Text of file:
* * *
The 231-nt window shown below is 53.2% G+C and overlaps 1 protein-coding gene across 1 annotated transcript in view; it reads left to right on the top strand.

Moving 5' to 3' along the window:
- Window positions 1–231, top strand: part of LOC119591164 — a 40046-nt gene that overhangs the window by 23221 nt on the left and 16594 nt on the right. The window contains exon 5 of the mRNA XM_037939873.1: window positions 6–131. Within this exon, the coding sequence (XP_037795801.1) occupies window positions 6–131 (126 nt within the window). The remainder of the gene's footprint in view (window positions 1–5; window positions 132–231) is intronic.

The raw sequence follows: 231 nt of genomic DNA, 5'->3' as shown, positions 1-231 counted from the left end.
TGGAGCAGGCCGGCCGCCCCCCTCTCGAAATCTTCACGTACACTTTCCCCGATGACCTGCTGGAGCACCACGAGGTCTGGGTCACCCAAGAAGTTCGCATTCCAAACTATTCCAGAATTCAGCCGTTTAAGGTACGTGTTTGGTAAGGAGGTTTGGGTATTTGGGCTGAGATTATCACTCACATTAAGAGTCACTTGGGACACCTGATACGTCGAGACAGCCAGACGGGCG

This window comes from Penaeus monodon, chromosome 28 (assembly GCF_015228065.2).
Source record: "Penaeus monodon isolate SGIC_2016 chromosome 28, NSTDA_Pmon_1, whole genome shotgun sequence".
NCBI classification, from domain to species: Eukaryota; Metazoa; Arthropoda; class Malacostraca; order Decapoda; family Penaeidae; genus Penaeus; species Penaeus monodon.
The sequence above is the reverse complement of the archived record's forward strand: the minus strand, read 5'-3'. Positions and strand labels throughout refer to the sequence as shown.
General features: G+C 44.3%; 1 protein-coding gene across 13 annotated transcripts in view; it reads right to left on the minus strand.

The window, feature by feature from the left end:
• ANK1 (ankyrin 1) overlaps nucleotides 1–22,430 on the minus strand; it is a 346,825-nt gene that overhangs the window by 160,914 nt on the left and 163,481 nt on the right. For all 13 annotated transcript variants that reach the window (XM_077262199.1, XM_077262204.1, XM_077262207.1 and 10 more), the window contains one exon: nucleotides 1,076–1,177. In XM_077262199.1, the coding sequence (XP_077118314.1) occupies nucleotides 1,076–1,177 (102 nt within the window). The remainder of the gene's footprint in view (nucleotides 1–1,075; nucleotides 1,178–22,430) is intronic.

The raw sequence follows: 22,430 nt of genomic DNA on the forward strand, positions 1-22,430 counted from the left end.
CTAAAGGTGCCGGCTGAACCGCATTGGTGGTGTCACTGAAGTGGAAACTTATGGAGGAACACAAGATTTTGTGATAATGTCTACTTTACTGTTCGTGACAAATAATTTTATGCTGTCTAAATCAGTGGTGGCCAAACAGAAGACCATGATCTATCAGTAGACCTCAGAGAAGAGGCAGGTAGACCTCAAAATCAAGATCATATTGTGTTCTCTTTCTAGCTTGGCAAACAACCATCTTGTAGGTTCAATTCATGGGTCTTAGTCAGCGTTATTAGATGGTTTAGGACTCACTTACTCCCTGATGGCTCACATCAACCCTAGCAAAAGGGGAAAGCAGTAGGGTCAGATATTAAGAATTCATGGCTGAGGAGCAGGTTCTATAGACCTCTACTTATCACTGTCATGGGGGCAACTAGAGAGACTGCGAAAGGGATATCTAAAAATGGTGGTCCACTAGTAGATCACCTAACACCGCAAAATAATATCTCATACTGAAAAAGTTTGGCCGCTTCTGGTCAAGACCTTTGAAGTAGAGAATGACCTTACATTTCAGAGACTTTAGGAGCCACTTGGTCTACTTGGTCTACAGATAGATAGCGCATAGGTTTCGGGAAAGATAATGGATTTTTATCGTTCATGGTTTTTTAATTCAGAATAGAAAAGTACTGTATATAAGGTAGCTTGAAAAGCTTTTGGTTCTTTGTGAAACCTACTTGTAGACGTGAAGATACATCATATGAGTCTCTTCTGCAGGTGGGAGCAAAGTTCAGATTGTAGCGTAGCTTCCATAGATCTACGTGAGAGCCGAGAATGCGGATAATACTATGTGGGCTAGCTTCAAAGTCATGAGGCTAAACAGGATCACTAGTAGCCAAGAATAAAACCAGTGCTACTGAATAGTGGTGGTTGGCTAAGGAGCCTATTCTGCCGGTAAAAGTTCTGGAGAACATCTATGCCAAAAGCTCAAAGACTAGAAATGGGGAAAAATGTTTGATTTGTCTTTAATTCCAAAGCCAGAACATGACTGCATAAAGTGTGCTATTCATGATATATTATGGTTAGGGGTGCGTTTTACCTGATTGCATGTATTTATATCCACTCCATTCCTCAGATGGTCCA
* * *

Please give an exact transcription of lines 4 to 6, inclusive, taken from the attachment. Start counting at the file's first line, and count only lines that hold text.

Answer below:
The raw sequence follows: 231 nt of genomic DNA, 5'->3' as shown, positions 1-231 counted from the left end.
TGGAGCAGGCCGGCCGCCCCCCTCTCGAAATCTTCACGTACACTTTCCCCGATGACCTGCTGGAGCACCACGAGGTCTGGGTCACCCAAGAAGTTCGCATTCCAAACTATTCCAGAATTCAGCCGTTTAAGGTACGTGTTTGGTAAGGAGGTTTGGGTATTTGGGCTGAGATTATCACTCACATTAAGAGTCACTTGGGACACCTGATACGTCGAGACAGCCAGACGGGCG

This window comes from Penaeus monodon, chromosome 28 (assembly GCF_015228065.2).